SELF PUBLISHING 102: Board Game Discovery, Design and Development


Since board games are a creative product, it is essential that the game be fun if you want to achieve long-term sales and branding success.    Of course the concept of what is fun will depend entirely on what your target market is for the game.

For example:

  • Mass market or family game players will likely prefer a game that is simple to learn, easy to teach and is, simply put, “laugh out loud” fun.
  • Converted video game players will likely desire fantastic visual elements, interesting choices, and a game that is easy to learn.
  • Uber hobby tabletop gamers will most of all desire a game that provides interesting choices and very little in the way of random elements. Complexity and required thought is a bonus for these gamers!

There are also different price sensitivities to take into account when dealing with each of these potential markets.  Hobby gamers are willing to spend $59.95 and more on a game while most family gamers are absolutely not even going to look at the game at that price level.


There are 2 ways to get a functional and fun board game for you to start publishing; design it or discover it.  First, there is the discovery method, which can come from:

  • Direct submissions – people who submit a game directly to you for publishing, often in rough form (though sometimes in finished form)
  • Forum observance – just trolling forums and finding what people are talking about can often lead to the discovery of a great new game that should be published
  • Conventions – Many people attend cons with the hopes that a publisher will take up their game.  Some will rent a booth, others will come directly to your booth as a publisher with their ideas
  • Game design groups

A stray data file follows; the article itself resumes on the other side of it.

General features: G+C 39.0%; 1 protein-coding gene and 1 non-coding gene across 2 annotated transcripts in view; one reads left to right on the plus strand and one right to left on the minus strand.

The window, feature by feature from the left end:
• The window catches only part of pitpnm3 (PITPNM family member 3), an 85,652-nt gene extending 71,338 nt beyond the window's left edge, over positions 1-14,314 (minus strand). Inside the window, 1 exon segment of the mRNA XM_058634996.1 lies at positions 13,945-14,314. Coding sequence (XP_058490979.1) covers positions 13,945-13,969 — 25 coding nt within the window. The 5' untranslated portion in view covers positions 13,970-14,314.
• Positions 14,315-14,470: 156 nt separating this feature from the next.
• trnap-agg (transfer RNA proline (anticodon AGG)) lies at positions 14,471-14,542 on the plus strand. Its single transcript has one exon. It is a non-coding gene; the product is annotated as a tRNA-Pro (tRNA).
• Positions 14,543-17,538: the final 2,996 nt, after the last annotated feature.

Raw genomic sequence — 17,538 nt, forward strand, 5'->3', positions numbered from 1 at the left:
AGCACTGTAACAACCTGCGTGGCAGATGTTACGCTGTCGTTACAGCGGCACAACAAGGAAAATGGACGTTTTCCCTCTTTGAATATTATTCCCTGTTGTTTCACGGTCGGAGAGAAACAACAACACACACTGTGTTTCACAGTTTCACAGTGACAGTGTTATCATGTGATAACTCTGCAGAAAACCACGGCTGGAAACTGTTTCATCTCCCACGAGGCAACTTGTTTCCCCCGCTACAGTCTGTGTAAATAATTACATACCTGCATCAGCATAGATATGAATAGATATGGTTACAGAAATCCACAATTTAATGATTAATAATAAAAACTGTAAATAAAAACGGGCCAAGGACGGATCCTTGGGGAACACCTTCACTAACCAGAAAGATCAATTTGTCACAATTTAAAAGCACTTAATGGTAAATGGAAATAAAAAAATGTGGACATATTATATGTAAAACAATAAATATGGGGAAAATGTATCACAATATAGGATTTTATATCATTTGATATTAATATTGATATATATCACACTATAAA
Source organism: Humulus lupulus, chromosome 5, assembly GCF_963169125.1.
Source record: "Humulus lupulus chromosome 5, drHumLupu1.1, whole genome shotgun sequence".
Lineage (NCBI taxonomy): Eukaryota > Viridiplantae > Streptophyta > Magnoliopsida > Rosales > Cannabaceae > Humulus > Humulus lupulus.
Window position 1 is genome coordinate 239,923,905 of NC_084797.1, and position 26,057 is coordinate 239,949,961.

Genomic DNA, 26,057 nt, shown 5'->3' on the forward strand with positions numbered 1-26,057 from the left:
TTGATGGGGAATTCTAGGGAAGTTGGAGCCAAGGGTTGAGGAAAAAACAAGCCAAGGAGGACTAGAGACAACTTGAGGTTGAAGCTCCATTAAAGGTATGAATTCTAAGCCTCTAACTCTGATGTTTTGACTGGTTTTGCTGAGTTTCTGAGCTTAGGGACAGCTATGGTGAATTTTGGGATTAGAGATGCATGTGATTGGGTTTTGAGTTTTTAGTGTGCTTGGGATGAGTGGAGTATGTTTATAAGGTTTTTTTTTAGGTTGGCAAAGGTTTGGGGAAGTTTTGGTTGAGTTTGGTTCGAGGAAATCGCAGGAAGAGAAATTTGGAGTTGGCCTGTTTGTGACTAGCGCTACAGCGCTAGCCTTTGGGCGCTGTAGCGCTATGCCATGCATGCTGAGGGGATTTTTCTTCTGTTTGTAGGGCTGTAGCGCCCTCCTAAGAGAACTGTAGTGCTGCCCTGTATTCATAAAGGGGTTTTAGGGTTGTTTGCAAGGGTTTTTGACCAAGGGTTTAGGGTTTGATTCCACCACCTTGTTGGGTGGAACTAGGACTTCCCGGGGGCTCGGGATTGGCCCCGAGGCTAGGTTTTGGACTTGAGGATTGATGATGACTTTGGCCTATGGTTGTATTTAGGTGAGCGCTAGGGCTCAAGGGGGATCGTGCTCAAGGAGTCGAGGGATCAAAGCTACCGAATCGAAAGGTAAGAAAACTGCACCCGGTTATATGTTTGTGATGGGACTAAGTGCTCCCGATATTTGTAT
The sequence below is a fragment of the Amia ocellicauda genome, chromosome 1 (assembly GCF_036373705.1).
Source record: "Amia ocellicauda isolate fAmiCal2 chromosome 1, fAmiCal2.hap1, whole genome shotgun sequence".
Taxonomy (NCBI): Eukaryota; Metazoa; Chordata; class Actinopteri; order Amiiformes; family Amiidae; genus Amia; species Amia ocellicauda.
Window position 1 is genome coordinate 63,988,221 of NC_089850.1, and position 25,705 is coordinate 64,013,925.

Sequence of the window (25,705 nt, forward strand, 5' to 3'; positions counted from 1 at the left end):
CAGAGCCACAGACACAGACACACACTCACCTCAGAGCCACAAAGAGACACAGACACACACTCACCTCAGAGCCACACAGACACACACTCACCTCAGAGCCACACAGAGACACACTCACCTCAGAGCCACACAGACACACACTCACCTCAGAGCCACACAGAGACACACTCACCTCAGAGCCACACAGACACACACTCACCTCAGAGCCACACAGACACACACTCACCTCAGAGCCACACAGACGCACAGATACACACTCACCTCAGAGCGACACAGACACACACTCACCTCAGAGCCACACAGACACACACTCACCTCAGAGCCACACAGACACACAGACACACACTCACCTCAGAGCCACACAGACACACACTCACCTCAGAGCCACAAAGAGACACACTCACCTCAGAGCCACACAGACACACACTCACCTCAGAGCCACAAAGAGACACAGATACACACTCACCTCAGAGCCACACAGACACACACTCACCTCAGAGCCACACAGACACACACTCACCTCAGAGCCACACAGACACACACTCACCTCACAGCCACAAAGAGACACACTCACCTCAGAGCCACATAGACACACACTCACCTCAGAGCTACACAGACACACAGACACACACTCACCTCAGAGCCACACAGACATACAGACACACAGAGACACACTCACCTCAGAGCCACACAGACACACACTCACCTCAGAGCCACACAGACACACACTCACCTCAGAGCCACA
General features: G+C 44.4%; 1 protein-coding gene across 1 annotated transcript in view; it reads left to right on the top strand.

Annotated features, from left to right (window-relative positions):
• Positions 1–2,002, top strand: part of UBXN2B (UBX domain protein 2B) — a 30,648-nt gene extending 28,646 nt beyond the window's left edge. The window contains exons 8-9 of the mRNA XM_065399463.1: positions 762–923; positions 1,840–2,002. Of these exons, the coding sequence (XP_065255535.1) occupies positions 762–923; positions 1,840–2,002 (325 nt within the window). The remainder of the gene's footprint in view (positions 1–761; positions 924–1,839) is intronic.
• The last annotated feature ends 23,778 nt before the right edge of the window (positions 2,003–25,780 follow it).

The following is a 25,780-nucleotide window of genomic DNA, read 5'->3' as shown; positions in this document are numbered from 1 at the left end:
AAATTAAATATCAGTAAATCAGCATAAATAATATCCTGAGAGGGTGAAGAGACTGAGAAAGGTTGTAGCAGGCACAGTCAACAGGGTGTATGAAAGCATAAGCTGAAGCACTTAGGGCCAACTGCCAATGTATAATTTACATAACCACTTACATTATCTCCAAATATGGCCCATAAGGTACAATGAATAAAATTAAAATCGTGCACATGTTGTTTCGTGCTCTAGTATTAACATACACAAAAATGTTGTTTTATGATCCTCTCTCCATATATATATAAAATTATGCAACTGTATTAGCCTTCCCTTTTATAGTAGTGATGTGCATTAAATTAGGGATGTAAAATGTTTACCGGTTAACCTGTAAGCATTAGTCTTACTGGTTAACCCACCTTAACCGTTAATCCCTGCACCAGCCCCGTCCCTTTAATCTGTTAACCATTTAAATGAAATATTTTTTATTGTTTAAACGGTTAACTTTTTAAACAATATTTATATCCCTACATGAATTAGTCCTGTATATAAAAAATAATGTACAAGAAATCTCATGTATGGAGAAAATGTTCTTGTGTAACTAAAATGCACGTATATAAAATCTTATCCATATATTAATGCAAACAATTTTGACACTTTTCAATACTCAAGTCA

• Designers known personally – This one requires experience in the publishing world and getting to know designers over the years


Of course, you could also design the games yourself (and this is probably the most common approach outside of the larger game publishing companies).  This is an entirely different topic that has a large learning curve attached to it!

If I share or discuss my idea someone might steal my design!

Of course, you don’t want to give your board game away and it’s not uncommon for board game inventors to be fiercley secretive about their ideas.  However, there are practically zero incidences of someone “stealing” someone’s early design.

The truth is that ideas are a dime a dozen. Chances are someone else has already thought of the same thing you did anyway! As you will find out, the real work, sweat, blood, and tears of game design is in the later development stages and playtesting and that is something that can’t really be stolen. In addition, by publically discussing or testing your game you are establishing a track record that this is in fact your own game design, a further deterrent to potential idea theft.  At some point you will have to let it out anyway, and you may as well seek the advice of those in the know earlier rather than later.